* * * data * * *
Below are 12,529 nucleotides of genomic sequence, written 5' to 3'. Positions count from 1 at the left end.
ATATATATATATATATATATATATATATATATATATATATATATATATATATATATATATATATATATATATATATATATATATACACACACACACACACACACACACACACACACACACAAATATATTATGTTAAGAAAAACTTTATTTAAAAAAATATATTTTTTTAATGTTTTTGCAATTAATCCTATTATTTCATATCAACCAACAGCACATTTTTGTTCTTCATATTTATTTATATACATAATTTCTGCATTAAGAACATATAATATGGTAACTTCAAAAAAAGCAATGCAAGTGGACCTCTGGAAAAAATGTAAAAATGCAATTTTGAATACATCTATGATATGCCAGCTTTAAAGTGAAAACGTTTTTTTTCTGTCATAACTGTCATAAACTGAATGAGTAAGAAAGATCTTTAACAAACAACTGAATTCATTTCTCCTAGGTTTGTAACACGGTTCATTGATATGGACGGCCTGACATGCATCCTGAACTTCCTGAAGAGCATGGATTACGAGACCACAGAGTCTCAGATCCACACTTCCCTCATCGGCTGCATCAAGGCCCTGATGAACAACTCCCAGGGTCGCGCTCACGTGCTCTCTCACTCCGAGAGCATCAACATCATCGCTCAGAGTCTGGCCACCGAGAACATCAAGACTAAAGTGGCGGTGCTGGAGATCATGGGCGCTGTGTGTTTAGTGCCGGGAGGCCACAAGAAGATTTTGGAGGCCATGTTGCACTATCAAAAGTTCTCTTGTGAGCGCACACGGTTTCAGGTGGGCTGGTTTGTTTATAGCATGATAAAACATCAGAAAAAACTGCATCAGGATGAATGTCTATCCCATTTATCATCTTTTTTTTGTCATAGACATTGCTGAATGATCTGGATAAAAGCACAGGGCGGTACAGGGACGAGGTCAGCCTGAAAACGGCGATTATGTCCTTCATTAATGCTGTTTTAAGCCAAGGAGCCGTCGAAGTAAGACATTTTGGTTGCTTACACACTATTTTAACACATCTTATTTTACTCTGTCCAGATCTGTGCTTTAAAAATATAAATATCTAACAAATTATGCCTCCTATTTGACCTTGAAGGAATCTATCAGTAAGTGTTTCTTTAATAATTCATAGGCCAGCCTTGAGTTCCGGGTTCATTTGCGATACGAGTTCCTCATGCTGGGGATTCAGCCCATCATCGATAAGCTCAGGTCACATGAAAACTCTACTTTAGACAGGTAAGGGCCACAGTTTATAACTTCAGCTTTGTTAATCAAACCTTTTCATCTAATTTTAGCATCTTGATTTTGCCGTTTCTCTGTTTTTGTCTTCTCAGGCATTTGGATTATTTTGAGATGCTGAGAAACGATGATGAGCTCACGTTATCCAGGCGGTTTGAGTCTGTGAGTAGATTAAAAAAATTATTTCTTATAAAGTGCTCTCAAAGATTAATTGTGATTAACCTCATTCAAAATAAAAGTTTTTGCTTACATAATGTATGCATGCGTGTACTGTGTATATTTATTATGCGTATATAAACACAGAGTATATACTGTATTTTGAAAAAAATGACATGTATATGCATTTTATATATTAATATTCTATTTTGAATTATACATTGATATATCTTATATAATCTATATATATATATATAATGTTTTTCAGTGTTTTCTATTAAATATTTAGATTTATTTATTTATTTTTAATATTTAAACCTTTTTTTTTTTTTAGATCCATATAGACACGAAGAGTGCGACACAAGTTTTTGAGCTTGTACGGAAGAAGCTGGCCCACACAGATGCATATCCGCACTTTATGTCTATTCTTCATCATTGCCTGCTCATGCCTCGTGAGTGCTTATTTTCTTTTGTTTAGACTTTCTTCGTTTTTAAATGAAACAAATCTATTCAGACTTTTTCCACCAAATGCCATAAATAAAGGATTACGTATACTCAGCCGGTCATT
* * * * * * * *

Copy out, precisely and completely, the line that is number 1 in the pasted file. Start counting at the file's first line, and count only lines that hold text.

Below are 12,529 nucleotides of genomic sequence, written 5' to 3'. Positions count from 1 at the left end.